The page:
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Investment shows northward trend
Updated: 2004-05-16 09:24

A large production base of aromatic hydrocarbon with an investment of US$400 million from Republic of Korea-based LG settled recently in Qingdao, a coastal city in eastern China's Shandong Province.

LG dominates the newly-established joint venture, named Qingdao Lidong Chemical Industry, by providing 90 percent of the total investment. The venture, under construction since this March, was scheduled to go into production in early 2006 and will mainly offer such products as benzene and toluene.

According to Sha Hong, an official with the Qingdao Foreign Trade and Economic Bureau, the joint venture is the largest foreign-funded production project ever established in the city.

So far, there are 5,300 foreign-funded companies in Qingdao, which utilized US$947 million of foreign investment in the first quarter of this year, up 73.4 percent over the same time last year.

Besides Qingdao, more and more foreign investment flowed into other cities located in the Bohai Bay Rim, which is surrounded by Beijing and Tianjin municipalities and Hebei, Liaoning and Shandong provinces and is becoming a new favorite destination for foreign investment.

Wei Houkai, a researcher with the Chinese Academy of Social Sciences, pointed out that foreign investment showed the trend of "moving northward" since China's entry into the World Trade Organization (WTO) in 2001.

According to Wei, the foreign investment in the country is transferring and expanding from southern China's Pearl River Delta to the Yangtze River Delta and the Bohai Bay Rim in East and North China.

Statistics from the Commerce Ministry of China showed that the Bohai Bay Rim absorbed over US$14 billion of foreign direct investment last year, up 9.41 percent, far higher than the average growth rate of 1.44 percent of the country. Especially, the investment from the Republic of Korea mostly went to this region.

And the usage of foreign investment in this area accounted for 26.2 percent of the total last year, rising by 1.9 percentage from the previous year.

Researchers analyzed that the Bohai Bay Rim not only has such advantages as having good wharves, improved infrastructures and policy environment adapting to market economy, which are owned by the Pearl River Delta, but also possesses its own good conditions, such as low price of land, heavy chemical industrial groundwork and large sum of oil resources.

Sun Peng, deputy director of the Foreign Investment Bureau under the Commerce Ministry, also said foreign investment in China is speeding up in moving northward to the Yangtze River Delta with Shanghai, the largest industrial city of the country, in the center, from the Pearl River Delta.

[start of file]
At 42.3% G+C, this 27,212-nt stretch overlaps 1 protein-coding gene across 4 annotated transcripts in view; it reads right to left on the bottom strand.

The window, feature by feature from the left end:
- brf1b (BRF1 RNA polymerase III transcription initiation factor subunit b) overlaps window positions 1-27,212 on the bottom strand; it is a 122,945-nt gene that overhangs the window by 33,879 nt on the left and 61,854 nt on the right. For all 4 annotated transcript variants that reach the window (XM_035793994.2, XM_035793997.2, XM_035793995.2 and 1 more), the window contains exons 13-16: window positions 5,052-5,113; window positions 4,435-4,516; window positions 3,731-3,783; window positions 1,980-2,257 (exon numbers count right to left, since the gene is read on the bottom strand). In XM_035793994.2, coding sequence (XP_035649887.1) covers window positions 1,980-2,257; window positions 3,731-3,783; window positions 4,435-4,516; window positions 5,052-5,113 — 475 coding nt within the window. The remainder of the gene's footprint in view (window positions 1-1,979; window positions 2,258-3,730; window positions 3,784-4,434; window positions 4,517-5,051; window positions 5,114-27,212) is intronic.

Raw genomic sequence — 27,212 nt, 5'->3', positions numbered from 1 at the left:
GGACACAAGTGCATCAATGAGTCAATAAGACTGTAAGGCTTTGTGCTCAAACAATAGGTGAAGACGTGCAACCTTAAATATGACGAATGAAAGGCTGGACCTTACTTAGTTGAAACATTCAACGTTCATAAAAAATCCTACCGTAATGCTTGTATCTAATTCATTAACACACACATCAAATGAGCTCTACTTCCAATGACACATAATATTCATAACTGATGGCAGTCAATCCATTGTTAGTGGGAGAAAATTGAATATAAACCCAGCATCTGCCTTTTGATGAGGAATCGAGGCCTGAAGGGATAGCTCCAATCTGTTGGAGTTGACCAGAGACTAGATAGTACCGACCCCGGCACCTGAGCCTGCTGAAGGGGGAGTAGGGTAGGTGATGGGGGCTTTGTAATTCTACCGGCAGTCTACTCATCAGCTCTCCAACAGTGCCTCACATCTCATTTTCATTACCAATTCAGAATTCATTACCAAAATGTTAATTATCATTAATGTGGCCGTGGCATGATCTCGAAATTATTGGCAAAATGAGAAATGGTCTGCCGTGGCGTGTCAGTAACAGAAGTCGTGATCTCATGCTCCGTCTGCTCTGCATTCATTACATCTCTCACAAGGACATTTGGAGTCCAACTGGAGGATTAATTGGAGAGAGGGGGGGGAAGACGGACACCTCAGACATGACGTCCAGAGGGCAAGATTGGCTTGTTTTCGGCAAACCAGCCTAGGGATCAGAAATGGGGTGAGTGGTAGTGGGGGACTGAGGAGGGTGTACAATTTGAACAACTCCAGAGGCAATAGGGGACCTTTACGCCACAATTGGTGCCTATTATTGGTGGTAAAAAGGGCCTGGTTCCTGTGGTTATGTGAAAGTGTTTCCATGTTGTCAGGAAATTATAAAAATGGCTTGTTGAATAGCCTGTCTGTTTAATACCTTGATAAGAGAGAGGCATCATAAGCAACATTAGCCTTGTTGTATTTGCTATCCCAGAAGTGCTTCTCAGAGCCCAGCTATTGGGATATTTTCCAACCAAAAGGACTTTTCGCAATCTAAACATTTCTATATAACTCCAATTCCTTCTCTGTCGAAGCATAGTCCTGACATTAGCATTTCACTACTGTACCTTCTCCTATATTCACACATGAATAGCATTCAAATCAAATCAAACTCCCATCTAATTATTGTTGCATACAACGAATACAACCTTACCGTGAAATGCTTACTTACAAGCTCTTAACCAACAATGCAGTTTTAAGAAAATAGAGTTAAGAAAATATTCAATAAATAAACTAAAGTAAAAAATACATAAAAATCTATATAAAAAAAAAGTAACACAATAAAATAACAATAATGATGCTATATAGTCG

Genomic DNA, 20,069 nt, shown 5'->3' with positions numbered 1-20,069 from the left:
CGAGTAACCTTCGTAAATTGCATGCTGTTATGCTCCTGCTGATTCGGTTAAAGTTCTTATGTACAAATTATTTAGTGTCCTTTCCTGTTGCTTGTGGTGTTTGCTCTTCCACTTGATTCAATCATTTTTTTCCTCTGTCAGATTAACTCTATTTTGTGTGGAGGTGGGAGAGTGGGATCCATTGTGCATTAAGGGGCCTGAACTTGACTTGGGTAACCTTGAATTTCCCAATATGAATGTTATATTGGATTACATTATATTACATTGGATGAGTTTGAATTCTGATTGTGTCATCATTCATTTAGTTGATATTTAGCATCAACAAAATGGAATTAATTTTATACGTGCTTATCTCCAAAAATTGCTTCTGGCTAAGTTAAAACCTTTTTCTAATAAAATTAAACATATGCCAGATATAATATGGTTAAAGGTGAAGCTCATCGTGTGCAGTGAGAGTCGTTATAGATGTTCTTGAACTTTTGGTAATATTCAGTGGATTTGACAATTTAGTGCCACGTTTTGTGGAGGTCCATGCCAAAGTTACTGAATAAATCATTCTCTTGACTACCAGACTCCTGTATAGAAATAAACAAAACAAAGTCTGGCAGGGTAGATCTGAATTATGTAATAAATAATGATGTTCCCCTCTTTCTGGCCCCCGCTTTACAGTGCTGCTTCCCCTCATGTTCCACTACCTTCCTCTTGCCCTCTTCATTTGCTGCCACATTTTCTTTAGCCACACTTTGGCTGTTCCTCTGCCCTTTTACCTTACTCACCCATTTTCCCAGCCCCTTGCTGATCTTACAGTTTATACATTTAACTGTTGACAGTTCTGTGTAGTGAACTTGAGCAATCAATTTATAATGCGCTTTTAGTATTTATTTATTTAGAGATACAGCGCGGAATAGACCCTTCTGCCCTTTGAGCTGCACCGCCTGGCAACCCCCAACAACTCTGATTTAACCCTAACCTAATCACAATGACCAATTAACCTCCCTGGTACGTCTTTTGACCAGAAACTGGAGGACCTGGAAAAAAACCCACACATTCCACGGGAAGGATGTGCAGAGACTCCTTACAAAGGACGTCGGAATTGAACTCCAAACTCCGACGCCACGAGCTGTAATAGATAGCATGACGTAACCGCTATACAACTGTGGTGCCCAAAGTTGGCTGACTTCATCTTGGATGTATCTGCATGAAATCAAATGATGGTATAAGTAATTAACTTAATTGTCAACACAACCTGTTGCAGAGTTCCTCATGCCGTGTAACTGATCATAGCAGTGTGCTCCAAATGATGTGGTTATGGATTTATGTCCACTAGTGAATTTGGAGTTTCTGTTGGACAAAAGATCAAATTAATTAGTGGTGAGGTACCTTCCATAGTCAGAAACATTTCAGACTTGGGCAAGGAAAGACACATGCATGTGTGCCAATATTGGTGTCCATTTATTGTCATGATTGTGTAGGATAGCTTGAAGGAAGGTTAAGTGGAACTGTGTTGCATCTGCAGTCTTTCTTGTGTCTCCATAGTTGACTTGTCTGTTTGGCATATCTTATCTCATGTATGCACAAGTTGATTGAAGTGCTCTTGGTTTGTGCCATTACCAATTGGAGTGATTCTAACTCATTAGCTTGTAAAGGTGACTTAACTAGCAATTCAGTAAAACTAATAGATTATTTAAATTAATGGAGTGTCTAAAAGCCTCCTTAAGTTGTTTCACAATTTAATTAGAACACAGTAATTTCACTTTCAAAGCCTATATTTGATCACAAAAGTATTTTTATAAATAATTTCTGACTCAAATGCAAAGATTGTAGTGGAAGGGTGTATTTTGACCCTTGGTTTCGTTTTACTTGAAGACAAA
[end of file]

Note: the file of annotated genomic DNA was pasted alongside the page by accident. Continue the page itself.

According to the statistics, the usage of direct foreign investment by the Pearl River Delta in 2002 declined by over 5 percent from the previous year to US$11.3 billion. Meanwhile, the Yangtze River Delta actually utilized US$17.5 billion of foreign investment, up 30.7 percent.

During the same period, Zhejiang and Jiangsu provinces and Shanghai municipality in the Yangtze River Delta totally made use of over US$18.4 billion of foreign investment, making up one third of the total in the country.

With China's entry into the WTO, foreign investors prefer to regard the country more as an important target market and source of margin than just a manufacturing base for exporting their products.

Many multinationals, including Nokia, Ericsson and Panasonic, had planned to move their regional headquarters to China, and even considered to upgrade their China-based enterprises to global manufacturing bases.

As a result, Beijing and Shanghai respectively located in the centers of the Bohai Bay Rim and the Yangtze River Delta have become the favorite location for their regional headquarters. So far, more than 30 multinationals had transferred their regional headquarters to the two Chinese municipalities.

Motorola, which has largely invested in the Tianjin Economic and Technology Development Zone in the Bohai Bay Rim since 1992, now has become the largest foreign investor in China.

Since the 1990s, China began to attract more and more foreign investors for its possessing a large number of skilled but cheap labor and big consuming market.

China has ranked the first for 11 years in absorbing foreign investment among the developing countries.

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